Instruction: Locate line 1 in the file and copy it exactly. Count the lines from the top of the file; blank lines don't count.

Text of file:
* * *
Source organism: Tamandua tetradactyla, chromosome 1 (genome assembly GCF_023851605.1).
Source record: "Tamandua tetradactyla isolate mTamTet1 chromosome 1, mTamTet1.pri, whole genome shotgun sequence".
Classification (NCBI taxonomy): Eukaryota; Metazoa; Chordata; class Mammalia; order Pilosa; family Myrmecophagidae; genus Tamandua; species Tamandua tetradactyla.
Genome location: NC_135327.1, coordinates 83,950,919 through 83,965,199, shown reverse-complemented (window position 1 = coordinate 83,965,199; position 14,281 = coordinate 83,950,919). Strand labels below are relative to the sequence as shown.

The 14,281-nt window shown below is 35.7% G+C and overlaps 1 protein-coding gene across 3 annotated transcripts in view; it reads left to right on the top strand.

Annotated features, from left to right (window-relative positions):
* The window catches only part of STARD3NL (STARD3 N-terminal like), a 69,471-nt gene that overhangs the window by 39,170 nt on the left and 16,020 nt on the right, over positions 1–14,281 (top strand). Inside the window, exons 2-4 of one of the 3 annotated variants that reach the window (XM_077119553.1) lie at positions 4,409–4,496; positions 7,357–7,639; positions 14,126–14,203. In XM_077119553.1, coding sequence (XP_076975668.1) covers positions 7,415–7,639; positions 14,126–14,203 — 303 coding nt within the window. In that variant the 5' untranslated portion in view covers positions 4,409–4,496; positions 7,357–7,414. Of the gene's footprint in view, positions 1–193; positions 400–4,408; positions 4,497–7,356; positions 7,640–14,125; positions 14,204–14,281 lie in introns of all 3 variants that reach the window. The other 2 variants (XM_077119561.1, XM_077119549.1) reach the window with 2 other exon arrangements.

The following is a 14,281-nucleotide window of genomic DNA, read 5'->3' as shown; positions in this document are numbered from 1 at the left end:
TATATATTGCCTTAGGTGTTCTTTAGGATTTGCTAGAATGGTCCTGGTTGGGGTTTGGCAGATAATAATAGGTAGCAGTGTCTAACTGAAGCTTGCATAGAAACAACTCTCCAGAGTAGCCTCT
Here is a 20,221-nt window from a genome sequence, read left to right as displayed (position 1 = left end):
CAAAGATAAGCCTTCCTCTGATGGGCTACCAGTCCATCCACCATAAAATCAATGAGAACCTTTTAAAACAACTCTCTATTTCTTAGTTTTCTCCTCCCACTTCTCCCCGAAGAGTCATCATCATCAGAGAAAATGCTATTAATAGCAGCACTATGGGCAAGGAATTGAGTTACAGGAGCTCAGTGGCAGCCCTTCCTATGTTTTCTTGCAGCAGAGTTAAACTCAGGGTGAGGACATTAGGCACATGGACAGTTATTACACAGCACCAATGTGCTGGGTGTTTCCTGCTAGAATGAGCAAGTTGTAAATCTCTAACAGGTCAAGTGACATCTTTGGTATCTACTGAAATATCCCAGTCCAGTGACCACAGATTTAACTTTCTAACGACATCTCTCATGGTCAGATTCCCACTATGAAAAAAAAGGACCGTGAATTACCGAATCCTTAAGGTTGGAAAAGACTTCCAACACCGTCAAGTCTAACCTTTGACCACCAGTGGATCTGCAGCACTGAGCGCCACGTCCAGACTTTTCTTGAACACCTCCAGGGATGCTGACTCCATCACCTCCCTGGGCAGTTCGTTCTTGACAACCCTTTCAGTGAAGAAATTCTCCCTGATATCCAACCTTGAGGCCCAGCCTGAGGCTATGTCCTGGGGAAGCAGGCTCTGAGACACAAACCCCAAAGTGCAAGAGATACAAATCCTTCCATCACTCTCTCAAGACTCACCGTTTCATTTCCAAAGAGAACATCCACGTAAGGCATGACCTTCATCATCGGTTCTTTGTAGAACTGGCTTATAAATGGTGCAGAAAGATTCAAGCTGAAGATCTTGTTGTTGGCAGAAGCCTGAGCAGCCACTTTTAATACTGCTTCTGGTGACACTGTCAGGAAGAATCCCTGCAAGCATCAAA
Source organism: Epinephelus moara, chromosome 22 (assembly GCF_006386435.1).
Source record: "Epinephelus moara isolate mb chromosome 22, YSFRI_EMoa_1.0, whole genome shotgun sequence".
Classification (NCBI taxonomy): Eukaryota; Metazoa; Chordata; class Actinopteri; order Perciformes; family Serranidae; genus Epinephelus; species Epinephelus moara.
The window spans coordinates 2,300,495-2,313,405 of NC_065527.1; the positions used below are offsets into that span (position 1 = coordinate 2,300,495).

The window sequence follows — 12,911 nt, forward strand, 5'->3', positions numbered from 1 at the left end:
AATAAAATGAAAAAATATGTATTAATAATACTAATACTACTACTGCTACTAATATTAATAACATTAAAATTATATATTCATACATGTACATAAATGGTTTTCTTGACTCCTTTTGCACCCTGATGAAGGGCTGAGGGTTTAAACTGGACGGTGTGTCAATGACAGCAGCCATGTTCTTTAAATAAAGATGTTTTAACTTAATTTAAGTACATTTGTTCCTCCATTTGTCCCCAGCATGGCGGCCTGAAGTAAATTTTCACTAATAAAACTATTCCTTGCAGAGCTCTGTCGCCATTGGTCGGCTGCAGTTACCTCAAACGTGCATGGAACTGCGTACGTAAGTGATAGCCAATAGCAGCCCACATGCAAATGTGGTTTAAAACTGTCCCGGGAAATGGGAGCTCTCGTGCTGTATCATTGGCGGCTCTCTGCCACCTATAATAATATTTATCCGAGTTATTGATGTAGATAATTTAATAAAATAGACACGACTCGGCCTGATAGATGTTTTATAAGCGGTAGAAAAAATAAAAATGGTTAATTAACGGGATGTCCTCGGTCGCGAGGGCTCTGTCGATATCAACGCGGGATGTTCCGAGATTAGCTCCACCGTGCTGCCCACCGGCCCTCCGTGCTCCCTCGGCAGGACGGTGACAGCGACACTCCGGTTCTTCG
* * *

Source organism: Tamandua tetradactyla, chromosome 1 (genome assembly GCF_023851605.1).